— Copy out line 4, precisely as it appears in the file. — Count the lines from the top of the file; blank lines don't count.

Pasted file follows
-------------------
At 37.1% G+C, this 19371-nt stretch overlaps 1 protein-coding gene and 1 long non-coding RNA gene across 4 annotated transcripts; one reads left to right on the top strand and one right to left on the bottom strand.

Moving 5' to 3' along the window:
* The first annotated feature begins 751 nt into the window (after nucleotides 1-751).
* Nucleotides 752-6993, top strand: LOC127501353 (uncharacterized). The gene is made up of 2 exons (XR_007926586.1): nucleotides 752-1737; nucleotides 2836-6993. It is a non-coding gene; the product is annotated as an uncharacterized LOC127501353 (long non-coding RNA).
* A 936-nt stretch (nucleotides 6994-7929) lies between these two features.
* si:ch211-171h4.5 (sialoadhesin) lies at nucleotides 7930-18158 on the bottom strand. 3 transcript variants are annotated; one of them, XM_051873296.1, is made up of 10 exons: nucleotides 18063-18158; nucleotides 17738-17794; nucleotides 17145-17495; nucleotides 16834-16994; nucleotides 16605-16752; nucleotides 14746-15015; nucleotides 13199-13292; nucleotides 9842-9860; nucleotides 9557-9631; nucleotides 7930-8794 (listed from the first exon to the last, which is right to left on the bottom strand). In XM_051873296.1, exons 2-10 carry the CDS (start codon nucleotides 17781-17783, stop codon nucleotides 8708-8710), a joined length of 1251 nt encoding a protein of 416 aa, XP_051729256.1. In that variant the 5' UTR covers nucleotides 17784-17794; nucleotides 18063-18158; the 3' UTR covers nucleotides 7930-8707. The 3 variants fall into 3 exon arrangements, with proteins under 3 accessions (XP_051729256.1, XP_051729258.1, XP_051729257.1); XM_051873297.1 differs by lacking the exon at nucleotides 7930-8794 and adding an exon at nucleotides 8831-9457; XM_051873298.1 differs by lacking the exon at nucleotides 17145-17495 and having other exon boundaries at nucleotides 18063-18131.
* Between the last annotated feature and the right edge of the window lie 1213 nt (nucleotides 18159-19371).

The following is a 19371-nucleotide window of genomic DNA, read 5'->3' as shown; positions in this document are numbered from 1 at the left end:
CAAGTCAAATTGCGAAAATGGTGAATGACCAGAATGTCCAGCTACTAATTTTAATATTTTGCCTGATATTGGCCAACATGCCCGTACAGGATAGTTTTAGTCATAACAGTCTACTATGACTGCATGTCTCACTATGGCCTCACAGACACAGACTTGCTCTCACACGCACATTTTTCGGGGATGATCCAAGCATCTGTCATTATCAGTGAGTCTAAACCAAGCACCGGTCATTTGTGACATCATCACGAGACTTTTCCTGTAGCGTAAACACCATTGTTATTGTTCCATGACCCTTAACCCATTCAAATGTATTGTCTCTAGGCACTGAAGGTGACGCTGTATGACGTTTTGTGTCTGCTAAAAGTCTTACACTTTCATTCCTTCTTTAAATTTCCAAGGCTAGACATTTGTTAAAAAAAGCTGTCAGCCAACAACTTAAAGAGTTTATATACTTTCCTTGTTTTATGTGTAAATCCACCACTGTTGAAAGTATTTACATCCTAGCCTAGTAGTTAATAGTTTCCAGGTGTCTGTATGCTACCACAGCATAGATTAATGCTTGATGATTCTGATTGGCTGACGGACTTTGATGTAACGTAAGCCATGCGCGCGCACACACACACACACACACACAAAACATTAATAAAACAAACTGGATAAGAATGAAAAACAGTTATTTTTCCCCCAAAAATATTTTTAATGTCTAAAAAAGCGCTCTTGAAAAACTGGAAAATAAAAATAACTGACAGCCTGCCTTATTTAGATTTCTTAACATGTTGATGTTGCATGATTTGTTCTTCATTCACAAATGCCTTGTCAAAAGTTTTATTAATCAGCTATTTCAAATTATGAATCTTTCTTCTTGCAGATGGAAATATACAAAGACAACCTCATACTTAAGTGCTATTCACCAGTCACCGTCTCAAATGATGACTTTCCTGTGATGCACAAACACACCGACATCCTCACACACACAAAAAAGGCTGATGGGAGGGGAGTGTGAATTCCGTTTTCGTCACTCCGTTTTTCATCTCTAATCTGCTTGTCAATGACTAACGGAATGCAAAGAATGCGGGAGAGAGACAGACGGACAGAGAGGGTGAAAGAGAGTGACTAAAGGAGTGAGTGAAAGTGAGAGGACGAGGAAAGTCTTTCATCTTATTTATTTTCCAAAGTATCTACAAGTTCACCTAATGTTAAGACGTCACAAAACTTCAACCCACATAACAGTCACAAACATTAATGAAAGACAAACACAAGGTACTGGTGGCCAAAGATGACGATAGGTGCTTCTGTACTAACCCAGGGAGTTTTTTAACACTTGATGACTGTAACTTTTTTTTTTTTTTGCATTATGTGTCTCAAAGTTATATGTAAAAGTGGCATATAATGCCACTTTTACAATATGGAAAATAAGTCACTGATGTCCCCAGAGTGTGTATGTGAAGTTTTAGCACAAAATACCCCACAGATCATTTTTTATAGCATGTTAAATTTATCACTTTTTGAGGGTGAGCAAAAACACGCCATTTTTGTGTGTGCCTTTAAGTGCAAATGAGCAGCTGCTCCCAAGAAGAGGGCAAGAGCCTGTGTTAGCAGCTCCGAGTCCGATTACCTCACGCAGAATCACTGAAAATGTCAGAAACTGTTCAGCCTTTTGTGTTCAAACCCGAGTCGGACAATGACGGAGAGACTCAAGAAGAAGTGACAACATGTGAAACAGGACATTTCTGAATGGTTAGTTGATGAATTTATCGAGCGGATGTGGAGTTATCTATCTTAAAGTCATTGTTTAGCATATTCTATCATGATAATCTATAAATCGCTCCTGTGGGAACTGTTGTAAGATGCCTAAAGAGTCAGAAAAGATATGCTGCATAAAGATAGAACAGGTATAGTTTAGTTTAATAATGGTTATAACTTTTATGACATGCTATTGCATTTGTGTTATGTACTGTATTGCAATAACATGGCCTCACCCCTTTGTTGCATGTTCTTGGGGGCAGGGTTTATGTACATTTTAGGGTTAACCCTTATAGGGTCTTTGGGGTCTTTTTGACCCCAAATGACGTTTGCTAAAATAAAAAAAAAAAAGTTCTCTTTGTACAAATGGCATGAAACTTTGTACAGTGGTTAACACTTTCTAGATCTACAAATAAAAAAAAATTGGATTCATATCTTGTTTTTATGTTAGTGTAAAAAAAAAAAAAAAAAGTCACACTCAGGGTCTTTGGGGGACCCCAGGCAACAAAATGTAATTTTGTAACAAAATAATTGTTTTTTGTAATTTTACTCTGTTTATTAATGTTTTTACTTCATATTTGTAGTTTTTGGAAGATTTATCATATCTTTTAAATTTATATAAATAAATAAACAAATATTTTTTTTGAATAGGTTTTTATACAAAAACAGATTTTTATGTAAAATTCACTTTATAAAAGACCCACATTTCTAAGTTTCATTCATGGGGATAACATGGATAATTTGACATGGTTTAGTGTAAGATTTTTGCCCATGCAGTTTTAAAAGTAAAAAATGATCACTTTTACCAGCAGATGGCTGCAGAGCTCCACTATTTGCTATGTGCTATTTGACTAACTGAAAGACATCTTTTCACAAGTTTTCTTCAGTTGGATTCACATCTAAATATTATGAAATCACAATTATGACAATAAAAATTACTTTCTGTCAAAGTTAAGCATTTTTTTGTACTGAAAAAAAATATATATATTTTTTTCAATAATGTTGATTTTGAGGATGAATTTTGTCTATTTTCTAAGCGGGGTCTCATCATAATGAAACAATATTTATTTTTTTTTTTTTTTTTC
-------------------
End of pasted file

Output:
* Nucleotides 752-6993, top strand: LOC127501353 (uncharacterized). The gene is made up of 2 exons (XR_007926586.1): nucleotides 752-1737; nucleotides 2836-6993. It is a non-coding gene; the product is annotated as an uncharacterized LOC127501353 (long non-coding RNA).